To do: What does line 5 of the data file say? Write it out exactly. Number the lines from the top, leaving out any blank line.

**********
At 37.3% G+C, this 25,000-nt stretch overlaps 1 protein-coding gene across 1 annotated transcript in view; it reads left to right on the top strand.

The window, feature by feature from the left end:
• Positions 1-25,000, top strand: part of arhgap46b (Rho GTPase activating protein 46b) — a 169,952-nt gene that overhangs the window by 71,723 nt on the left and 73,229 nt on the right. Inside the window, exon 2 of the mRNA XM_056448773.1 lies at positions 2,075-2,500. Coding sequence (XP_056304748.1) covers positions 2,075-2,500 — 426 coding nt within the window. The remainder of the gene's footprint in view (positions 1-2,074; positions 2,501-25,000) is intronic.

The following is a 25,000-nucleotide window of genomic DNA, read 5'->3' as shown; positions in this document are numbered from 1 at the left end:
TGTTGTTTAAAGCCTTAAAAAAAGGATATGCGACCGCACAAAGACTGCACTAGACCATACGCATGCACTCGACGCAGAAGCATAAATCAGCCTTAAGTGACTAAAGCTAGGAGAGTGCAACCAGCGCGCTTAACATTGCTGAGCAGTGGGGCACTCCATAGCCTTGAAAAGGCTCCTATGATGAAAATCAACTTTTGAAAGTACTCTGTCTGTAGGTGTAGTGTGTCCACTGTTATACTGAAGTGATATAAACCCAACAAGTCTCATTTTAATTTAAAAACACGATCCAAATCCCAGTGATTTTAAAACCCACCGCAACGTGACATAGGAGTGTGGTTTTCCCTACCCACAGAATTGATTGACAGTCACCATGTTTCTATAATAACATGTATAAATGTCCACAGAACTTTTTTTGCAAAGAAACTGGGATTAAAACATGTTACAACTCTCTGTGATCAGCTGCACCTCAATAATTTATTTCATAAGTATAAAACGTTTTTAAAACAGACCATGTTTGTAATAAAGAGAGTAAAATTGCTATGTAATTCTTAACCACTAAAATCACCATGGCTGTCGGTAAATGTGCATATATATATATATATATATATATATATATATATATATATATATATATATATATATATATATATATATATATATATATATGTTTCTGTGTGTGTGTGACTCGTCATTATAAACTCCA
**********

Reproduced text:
TGTTGTTTAAAGCCTTAAAAAAAGGATATGCGACCGCACAAAGACTGCACTAGACCATACGCATGCACTCGACGCAGAAGCATAAATCAGCCTTAAGTGACTAAAGCTAGGAGAGTGCAACCAGCGCGCTTAACATTGCTGAGCAGTGGGGCACTCCATAGCCTTGAAAAGGCTCCTATGATGAAAATCAACTTTTGAAAGTACTCTGTCTGTAGGTGTAGTGTGTCCACTGTTATACTGAAGTGATATAAACCCAACAAGTCTCATTTTAATTTAAAAACACGATCCAAATCCCAGTGATTTTAAAACCCACCGCAACGTGACATAGGAGTGTGGTTTTCCCTACCCACAGAATTGATTGACAGTCACCATGTTTCTATAATAACATGTATAAATGTCCACAGAACTTTTTTTGCAAAGAAACTGGGATTAAAACATGTTACAACTCTCTGTGATCAGCTGCACCTCAATAATTTATTTCATAAGTATAAAACGTTTTTAAAACAGACCATGTTTGTAATAAAGAGAGTAAAATTGCTATGTAATTCTTAACCACTAAAATCACCATGGCTGTCGGTAAATGTGCATATATATATATATATATATATATATATATATATATATATATATATATATATATATATATATATATATATATATATATATGTTTCTGTGTGTGTGTGACTCGTCATTATAAACTCCA